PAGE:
Bottom line, no, you can’t please everyone. Lets just laugh and scream together…

  2. April 27, 2010 at 11:09 am

    I agree with you entirely Jen. I play most days but I do enjoy doing other things in game or just logging on to chat, run the daily and then taking an early night. I could raid 5 nights a week if I wanted, but I don’t really want to any more. My days doing that are over I think.

    If I raid a lot, I find that I miss out on other elements of the game. I find myself thinking “aah I haven’t pvp’d in ages and I’d quite like to….”

    I think it’s perfect to allow people the choice between 10s and 25s without those doing 10s paying a huge penalty and with Blizzard’s plan to let more people see content, it works perfectly.

    I’m currently working my way (slowly) through the original thread to try and get a feel on how it’s been received by the community. While there are a lot of unhappy people, there’s also a lot of support for the idea which is really good to see.

    I think providing Blizzard work to ensure there is a good amount of content, ranging over a good variety of difficulty, then it will work just perfectly.

  3. Jen
    April 27, 2010 at 12:42 pm

    The balancing of the raid bosses and the vanity rewards will be the biggest challenge between 10/25 but I trust Blizzard to get it near spot on with a few tweaks. I honestly think the rage-spam on the forums will die down in a few days when people realise they don’t have to raid all the time. It is quite a nasty commitment when you sit back and look at it logically. Blizzard is allowing you to make a healthy choice.

  4. Maker
    April 27, 2010 at 3:26 pm

    Personally, I like raiding both the 10s and 25s in its current state and I’ll be a little sad to see it go. (The exception is ToC. 4 lockouts is excessive.)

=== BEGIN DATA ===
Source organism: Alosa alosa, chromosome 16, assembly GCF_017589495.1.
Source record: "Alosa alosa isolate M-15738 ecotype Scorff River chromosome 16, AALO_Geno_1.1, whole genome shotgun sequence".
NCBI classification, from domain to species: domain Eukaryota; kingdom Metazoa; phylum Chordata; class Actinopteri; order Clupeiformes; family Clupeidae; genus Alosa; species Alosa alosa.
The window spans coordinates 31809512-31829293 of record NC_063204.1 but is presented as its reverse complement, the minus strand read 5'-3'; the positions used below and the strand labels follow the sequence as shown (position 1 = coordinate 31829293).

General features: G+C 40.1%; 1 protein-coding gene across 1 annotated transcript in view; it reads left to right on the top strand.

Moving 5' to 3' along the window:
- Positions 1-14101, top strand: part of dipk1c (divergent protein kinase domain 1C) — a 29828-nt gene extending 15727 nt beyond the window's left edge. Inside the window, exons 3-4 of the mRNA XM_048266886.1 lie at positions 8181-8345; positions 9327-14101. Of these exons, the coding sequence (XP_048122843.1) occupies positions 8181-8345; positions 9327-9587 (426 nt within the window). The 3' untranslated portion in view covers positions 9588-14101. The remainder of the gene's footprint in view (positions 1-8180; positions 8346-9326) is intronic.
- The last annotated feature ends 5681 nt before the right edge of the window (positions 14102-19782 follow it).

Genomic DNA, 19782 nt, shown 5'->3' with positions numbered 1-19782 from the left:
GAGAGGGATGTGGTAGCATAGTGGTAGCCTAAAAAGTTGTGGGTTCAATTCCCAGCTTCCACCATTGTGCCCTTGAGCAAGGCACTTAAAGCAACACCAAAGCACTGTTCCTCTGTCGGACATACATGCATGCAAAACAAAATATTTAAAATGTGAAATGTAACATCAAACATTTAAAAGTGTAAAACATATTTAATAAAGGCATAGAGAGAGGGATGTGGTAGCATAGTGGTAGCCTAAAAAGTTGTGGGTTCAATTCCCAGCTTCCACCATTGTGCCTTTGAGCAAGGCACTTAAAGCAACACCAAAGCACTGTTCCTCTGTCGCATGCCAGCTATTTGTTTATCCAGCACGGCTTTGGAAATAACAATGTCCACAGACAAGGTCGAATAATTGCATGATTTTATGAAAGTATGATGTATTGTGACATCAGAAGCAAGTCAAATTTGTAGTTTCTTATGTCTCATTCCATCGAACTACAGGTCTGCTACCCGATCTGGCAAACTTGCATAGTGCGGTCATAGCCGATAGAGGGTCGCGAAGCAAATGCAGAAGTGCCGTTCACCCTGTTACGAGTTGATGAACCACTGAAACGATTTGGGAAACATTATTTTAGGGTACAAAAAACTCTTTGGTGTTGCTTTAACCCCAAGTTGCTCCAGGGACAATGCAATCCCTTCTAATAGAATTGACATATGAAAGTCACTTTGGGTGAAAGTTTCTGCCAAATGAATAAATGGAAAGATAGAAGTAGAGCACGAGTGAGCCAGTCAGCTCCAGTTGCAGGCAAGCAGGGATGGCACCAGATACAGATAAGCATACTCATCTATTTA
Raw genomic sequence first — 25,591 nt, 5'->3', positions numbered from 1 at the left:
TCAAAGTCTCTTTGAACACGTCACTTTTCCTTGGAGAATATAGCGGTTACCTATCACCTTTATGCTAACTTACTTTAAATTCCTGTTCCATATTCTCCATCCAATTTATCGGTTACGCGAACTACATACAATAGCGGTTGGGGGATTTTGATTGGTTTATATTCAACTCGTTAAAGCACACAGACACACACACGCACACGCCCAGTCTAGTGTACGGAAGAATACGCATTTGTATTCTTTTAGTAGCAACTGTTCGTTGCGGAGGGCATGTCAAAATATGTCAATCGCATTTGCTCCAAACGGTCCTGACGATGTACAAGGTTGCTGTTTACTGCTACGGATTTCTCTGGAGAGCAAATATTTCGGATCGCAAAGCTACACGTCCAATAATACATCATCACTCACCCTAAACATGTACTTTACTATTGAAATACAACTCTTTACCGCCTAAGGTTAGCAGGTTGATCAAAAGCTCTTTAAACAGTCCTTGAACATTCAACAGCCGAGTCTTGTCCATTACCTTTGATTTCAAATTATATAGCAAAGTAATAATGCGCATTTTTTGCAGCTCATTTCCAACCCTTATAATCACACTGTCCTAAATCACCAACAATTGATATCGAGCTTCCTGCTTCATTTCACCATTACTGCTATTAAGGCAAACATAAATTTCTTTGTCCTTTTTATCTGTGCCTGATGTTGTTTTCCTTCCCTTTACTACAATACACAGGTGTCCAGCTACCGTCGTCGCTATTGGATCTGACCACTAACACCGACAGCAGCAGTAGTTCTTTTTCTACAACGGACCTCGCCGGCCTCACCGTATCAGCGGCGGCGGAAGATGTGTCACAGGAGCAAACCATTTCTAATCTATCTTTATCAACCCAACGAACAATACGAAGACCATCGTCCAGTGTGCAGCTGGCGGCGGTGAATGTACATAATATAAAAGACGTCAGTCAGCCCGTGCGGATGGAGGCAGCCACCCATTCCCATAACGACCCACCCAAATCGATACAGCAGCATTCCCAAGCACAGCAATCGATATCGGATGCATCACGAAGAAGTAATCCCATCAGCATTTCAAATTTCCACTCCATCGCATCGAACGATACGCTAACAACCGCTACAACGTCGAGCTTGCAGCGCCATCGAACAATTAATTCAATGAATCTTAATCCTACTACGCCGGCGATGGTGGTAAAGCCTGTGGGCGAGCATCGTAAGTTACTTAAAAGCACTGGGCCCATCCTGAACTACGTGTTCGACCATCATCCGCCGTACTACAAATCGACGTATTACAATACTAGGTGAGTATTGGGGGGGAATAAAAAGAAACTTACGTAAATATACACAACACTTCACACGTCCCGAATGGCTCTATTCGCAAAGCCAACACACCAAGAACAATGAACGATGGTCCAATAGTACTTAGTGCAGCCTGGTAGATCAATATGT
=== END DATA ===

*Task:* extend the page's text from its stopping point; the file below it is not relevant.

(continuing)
With the consolidation of the 10/25 raid lockout, my only concern is whether there will be enough content. There are several people in my guild who only have one character or one main. Nowadays, many of us are turning to PvP or random achievements to kill time. While most of us wouldn’t mind an alt, in this age of Gearscore, most pugs are asking for scores so far beyond anything reasonable that it’s no longer worth even pugging. (As a reference point, my server generally requires 5500GS for ToC25 and a minimum of 5400 to set foot in ICC10/25. So where the hell are we supposed to get the gear? This has been the norm for quite some time.)

    I still think that the snobbery will continue as 25 man guilds will gear up faster (more badges and more item drops) and it will be generally perceived that 25s is the place to be. I think this will eventually go away unless Blizzard does something to contradict themselves. (Expansion 4 will be the birth of 5 man raiding.)

    I predict 10man runs will be more popular amongst pugs. (Hopefully this will increase the demand for tanks.) I say this because with a smaller group, you can manipulate the comp to favour you. Whether it be maximum output or minimal to no competition on a given piece of loot.

    Hopefully, 25man guilds don’t go the way of the dinosaur if it’s generally easier to put together a good comp for 10s. It’s the only way I can gauge myself and see my true dps output. 😦

    Sorry for the long post. This was originally meant to be posted on Pewter’s, but I just can’t post due to the errors. (IE 6 at work)

    • Jen
      April 27, 2010 at 5:12 pm

      Raid synergy is a very important thing for 10man, which is of course one of your points. In 25 man there is room for everything, no guild should have trouble creating a balanced raid. After all, you only need one moonkin, one demo lock etc. As a shaman in strict 10, you do feel more important, because there is less room to be getting in all different buffs, so having one class with several buffs is favourable. I bet they gave mages bloodlust because of this change, to make a shaman not entirely necessary in 10 mans for example. It helps for balancing purposes. They are having to spread buffs now to try to balance it properly.

      Gearing up an alt is a challenge, but it just drives you to pug less. Never been a fan of pugs myself, but my guild were happy to take me through ICC with basic ToC level gear. You can easily get to that level with just running heroics every day. The question is does anyone actually like pugging? or do they only do it to do the ‘other’ content, so 10 or 25 for gear purposes. By restricting it in that way you don’t have to drag yourself through pugs every week. Your guild will have more time because they don’t have so much to do, and can maybe do alt runs instead.